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Procedures for Administering Federal Funds for Instruction
THE FUNDS for instruction are administered by the U.S. Depart
ment of Health, Education, and Welfare, Office of Education, and the funds for experiment stations and extension services by the U.S. Department of Agriculture.
Federal funds from two sources are used to help the States maintain instruction on the campus. The first source is the income from the original land grants or scrip, and in some States from subsequent land grants. This income now amounts to about $213 million per year. Although 15 of the States still have some of the original land remaining unsold, more than seven-eighths of the annual land-grant income is derived from investments of the sums received from the sale of the land or scrip.
The income from the original grants differs widely in amount among the States. While 6 States derive less than $5,000 annually, and in 12 others the income is less than $10,000, 3 States derive more than $100,000 a year from this endowment fund. For Minnesota the income is more than a million dollars annually.
The handling of these funds is left to the States, subject to the conditions prescribed in section 5 of the 1862 act.1 Reports concerning the condition of the fund and the annual income derived are received each year by the U.S. Department of Health, Education, and Welfare. The second source of Federal aid for instruction is the so-called supplementary Morrill funds for which the Federal Government now appropriates $10,744,000 annually. By the Second Morrill Act of 1890, "each State and the territories of Alaska, Hawaii, and Puerto Rico," receive $25,000. Another $25,000 uniform grant is provided by the Nelson amendment of 1907. By section 22 of the Bankhead-Jones Act of 1935, as amended June 1952 and July 1960, an additional $150,000 was authorized for each State and Puerto Rico, plus variable amounts from $4,300,000 distributed on the basis of population-a total authorization of $11,150,000. The 1890 and 1907 acts are "continuing" appropriations, requiring no congressional action each year. The 1935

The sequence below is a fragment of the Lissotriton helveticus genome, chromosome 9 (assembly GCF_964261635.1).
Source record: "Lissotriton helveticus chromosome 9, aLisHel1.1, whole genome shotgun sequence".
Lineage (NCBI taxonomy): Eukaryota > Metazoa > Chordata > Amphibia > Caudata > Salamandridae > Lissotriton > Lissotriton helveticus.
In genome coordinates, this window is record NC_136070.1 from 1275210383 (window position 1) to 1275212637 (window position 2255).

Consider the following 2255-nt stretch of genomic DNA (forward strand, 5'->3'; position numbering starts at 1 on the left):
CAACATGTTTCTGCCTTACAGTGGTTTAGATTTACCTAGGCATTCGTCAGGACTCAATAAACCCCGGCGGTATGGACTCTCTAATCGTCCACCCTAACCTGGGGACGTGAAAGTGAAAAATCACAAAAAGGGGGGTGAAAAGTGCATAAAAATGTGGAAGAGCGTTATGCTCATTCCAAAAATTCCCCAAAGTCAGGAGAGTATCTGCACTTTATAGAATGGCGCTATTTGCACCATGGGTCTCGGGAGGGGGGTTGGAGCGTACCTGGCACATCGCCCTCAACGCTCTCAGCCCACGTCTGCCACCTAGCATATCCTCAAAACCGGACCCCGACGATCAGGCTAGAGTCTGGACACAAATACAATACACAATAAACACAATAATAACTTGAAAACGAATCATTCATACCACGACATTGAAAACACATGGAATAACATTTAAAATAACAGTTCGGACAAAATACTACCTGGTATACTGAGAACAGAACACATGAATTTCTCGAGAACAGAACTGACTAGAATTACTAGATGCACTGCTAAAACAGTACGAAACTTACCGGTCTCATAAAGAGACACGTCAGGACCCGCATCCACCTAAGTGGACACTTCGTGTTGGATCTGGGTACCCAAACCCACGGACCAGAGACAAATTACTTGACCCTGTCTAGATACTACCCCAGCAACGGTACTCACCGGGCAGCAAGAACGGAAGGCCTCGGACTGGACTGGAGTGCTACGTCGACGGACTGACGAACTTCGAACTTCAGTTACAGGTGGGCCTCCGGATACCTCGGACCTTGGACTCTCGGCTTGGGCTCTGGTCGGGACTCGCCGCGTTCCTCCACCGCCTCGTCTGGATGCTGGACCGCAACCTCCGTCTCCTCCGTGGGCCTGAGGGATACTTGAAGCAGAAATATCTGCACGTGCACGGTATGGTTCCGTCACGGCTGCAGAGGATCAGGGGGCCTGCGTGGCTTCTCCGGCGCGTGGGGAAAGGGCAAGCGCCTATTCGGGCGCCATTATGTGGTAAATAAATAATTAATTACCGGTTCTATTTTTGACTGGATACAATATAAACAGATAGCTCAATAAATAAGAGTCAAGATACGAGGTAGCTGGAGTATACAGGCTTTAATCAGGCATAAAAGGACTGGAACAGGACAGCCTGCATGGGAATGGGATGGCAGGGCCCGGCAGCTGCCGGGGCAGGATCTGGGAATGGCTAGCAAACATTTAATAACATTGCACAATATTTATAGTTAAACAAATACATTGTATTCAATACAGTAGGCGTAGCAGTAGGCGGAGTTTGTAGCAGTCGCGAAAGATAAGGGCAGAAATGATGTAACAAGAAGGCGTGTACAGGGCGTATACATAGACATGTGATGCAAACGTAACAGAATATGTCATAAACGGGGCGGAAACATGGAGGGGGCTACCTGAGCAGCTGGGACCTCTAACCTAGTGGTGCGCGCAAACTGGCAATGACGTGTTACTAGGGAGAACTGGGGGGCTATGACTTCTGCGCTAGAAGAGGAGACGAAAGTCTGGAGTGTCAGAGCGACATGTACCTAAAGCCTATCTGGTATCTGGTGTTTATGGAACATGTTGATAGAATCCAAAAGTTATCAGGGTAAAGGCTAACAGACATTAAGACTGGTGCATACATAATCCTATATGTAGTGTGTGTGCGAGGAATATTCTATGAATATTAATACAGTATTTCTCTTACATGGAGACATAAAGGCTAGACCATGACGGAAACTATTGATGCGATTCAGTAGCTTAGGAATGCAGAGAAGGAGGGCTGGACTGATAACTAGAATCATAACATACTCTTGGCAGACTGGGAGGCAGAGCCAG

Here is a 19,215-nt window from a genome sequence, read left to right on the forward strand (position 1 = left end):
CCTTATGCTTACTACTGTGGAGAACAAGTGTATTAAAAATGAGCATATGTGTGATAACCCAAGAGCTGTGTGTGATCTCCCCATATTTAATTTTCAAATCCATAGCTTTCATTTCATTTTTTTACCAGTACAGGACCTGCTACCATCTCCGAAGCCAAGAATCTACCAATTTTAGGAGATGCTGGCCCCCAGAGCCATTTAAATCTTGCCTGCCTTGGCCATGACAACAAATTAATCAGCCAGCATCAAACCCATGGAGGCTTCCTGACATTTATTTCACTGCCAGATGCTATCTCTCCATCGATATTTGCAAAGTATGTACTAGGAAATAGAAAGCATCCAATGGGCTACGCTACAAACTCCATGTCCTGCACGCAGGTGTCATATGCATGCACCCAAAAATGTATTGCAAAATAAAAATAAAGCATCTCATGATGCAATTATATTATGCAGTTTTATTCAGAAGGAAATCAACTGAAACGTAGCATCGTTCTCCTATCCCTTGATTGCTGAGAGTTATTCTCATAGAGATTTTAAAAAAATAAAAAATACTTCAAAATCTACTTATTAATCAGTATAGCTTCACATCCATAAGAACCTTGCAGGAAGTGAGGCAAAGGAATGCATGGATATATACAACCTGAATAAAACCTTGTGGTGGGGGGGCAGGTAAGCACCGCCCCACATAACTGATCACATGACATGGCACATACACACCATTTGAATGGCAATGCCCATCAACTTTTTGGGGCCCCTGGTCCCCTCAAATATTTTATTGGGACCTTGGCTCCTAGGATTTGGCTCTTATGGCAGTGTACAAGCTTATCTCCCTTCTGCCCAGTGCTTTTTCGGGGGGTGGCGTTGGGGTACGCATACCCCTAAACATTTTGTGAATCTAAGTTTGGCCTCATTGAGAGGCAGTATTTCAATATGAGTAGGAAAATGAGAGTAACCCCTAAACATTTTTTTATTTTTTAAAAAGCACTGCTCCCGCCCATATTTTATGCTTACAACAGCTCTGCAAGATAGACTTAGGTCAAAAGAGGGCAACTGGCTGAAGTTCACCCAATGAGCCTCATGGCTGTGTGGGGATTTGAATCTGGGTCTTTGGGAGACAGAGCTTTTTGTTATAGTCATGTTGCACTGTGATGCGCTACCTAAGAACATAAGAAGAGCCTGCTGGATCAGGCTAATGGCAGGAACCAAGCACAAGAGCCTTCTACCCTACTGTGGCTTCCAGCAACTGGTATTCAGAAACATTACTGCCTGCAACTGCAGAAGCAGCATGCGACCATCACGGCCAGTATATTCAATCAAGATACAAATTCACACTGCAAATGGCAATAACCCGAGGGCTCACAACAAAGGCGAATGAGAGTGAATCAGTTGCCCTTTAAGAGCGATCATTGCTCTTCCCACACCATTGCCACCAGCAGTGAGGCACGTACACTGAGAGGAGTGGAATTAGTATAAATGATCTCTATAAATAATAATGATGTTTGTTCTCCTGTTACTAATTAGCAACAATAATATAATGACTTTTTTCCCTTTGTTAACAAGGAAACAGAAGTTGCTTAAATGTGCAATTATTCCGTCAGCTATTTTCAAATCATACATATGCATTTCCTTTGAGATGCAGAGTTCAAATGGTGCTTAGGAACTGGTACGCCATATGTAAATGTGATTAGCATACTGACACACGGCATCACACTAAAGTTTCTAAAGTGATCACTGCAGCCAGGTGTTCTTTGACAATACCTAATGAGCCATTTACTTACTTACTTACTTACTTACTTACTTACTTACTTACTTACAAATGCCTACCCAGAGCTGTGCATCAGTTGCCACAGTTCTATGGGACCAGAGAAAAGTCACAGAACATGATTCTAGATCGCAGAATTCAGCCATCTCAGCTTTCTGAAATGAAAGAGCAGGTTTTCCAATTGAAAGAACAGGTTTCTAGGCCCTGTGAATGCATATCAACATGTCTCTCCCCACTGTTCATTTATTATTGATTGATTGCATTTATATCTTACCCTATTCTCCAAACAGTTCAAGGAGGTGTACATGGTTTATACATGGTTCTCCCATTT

1 First Morrill Act of 1862, see p. 54.
act, as amended, authorizes appropriations which Congress must act upon each year.
It is to be noted that the Appropriations Act for 1962 for the Departments of Labor, and Health, Education, and Welfare (Public Law 87-290) carried only $8,194,000 of $11,950,000 authorized by the amendment (Public Law 86-658) to the Bankhead-Jones Act of 1935 (49 Stat. at Large, 436, 439). Under this appropriation each of the States was entitled to receive a uniform grant of $90,000 and pro rata share of the sum of $3,604,000 allotted on the basis of proportionate population as determined by the last decennial census.
The procedure followed involves the following steps:
1. In the annual budget submitted by the Department of Health, Education, and Welfare, items are included covering both the continuing appropriation and the appropriation requiring congressional action.
2. After the budget is acted upon by the Congress, the Secretary of Health, Education, and Welfare submits to the Secretary of the Treasury a certiflcate indicating the amount to which each State is entitled and the name of the officer or officers in each State to which the check or checks should be sent.
3. The Secretary of the Treasury sends, not later than July 31, the checks for funds for the fiscal year ending on the following June 30.
The expenditure of these funds by each land-grant college or university is subject to the conditions appearing in the acts of 1890 and 1907. Expenditures from the funds are limited to instruction and facilities for instruction in agriculture, mechanic arts, English language, mathematics, natural and physical science, economic science, and specialized teacher training for agriculture, the mechanic arts, and home economics.